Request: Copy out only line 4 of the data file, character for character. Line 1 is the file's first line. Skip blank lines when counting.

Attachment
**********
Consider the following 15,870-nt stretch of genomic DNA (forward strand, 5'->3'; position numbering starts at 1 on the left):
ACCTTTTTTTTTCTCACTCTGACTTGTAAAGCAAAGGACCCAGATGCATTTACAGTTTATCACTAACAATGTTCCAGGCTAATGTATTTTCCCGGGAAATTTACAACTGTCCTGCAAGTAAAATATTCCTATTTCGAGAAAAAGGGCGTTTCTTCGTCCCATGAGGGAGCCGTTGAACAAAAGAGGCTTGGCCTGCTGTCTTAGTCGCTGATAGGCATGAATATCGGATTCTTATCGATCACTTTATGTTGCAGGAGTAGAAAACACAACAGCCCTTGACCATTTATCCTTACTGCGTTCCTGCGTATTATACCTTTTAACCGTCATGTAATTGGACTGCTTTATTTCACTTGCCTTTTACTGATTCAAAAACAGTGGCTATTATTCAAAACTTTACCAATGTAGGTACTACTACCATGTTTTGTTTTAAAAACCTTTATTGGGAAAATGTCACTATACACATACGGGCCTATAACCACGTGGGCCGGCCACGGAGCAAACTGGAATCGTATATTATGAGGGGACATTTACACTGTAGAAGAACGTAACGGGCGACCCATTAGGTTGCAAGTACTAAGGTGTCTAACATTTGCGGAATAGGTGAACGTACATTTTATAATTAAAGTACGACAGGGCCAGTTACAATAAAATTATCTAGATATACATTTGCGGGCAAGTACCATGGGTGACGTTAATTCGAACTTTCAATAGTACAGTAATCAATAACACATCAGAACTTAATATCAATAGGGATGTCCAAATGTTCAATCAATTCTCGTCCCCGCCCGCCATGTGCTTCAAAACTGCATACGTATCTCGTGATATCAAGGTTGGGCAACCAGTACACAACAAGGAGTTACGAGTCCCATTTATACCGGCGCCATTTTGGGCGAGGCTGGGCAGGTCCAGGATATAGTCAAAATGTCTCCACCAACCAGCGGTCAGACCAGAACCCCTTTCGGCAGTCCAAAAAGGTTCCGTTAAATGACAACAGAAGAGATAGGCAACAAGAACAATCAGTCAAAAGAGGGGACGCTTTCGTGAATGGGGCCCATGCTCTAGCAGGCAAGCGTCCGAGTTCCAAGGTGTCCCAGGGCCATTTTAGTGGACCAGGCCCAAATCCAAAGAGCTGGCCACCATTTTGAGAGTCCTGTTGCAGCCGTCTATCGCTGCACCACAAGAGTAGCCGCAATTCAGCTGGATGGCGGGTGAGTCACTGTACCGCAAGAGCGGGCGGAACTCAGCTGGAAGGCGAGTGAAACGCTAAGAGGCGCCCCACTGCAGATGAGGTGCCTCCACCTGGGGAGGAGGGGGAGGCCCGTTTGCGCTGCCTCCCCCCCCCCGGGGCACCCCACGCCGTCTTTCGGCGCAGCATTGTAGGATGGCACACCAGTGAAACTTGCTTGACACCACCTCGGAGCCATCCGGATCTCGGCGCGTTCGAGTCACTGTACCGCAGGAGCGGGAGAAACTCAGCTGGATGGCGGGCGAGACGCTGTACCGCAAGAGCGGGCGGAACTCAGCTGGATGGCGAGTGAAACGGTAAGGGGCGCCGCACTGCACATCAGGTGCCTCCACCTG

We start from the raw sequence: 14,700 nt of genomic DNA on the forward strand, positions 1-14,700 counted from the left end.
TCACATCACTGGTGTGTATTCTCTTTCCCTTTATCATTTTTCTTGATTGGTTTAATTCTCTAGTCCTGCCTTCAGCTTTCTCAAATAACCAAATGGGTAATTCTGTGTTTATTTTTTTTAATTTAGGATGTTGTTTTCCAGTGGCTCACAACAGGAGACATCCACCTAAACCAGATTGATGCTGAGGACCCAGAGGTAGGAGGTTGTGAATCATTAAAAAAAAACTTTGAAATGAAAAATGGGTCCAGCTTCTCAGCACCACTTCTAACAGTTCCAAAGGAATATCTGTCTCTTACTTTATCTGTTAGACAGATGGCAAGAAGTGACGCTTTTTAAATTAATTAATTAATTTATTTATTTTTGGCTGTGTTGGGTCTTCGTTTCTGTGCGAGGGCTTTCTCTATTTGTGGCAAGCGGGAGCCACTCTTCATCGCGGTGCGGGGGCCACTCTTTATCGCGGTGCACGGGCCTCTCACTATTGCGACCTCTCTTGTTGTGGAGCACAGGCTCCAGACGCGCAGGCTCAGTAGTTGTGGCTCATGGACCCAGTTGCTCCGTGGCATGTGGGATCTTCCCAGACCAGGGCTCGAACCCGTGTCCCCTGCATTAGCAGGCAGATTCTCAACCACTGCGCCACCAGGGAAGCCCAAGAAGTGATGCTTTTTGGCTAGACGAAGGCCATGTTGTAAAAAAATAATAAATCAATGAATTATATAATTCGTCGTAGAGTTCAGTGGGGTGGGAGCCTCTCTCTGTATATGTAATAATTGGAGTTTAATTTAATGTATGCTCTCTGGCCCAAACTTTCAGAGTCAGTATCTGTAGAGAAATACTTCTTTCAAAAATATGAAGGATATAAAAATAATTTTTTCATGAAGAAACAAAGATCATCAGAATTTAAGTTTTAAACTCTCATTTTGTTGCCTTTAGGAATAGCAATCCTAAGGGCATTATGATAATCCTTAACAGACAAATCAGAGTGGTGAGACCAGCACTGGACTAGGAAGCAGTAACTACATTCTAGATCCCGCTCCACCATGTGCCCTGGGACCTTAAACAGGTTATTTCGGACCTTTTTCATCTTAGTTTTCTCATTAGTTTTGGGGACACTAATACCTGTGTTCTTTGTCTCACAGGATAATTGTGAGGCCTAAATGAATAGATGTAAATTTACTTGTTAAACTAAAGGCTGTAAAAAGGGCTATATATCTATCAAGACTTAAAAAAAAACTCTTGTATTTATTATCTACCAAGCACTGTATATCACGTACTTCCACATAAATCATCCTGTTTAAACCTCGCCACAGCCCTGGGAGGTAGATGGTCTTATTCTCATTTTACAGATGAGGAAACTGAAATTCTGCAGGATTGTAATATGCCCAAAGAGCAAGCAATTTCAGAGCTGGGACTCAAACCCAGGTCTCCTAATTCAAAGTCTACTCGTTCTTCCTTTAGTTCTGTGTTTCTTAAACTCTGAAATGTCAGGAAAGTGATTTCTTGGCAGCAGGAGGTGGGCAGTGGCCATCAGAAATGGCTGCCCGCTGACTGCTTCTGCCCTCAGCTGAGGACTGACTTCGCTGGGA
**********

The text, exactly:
TCACATCACTGGTGTGTATTCTCTTTCCCTTTATCATTTTTCTTGATTGGTTTAATTCTCTAGTCCTGCCTTCAGCTTTCTCAAATAACCAAATGGGTAATTCTGTGTTTATTTTTTTTAATTTAGGATGTTGTTTTCCAGTGGCTCACAACAGGAGACATCCACCTAAACCAGATTGATGCTGAGGACCCAGAGGTAGGAGGTTGTGAATCATTAAAAAAAAACTTTGAAATGAAAAATGGGTCCAGCTTCTCAGCACCACTTCTAACAGTTCCAAAGGAATATCTGTCTCTTACTTTATCTGTTAGACAGATGGCAAGAAGTGACGCTTTTTAAATTAATTAATTAATTTATTTATTTTTGGCTGTGTTGGGTCTTCGTTTCTGTGCGAGGGCTTTCTCTATTTGTGGCAAGCGGGAGCCACTCTTCATCGCGGTGCGGGGGCCACTCTTTATCGCGGTGCACGGGCCTCTCACTATTGCGACCTCTCTTGTTGTGGAGCACAGGCTCCAGACGCGCAGGCTCAGTAGTTGTGGCTCATGGACCCAGTTGCTCCGTGGCATGTGGGATCTTCCCAGACCAGGGCTCGAACCCGTGTCCCCTGCATTAGCAGGCAGATTCTCAACCACTGCGCCACCAGGGAAGCCCAAGAAGTGATGCTTTTTGGCTAGACGAAGGCCATGTTGTAAAAAAATAATAAATCAATGAATTATATAATTCGTCGTAGAGTTCAGTGGGGTGGGAGCCTCTCTCTGTATATGTAATAATTGGAGTTTAATTTAATGTATGCTCTCTGGCCCAAACTTTCAGAGTCAGTATCTGTAGAGAAATACTTCTTTCAAAAATATGAAGGATATAAAAATAATTTTTTCATGAAGAAACAAAGATCATCAGAATTTAAGTTTTAAACTCTCATTTTGTTGCCTTTAGGAATAGCAATCCTAAGGGCATTATGATAATCCTTAACAGACAAATCAGAGTGGTGAGACCAGCACTGGACTAGGAAGCAGTAACTACATTCTAGATCCCGCTCCACCATGTGCCCTGGGACCTTAAACAGGTTATTTCGGACCTTTTTCATCTTAGTTTTCTCATTAGTTTTGGGGACACTAATACCTGTGTTCTTTGTCTCACAGGATAATTGTGAGGCCTAAATGAATAGATGTAAATTTACTTGTTAAACTAAAGGCTGTAAAAAGGGCTATATATCTATCAAGACTTAAAAAAAAACTCTTGTATTTATTATCTACCAAGCACTGTATATCACGTACTTCCACATAAATCATCCTGTTTAAACCTCGCCACAGCCCTGGGAGGTAGATGGTCTTATTCTCATTTTACAGATGAGGAAACTGAAATTCTGCAGGATTGTAATATGCCCAAAGAGCAAGCAATTTCAGAGCTGGGACTCAAACCCAGGTCTCCTAATTCAAAGTCTACTCGTTCTTCCTTTAGTTCTGTGTTTCTTAAACTCTGAAATGTCAGGAAAGTGATTTCTTGGCAGCAGGAGGTGGGCAGTGGCCATCAGAAATGGCTGCCCGCTGACTGCTTCTGCCCTCAGCTGAGGACTGACTTCGCTGGGA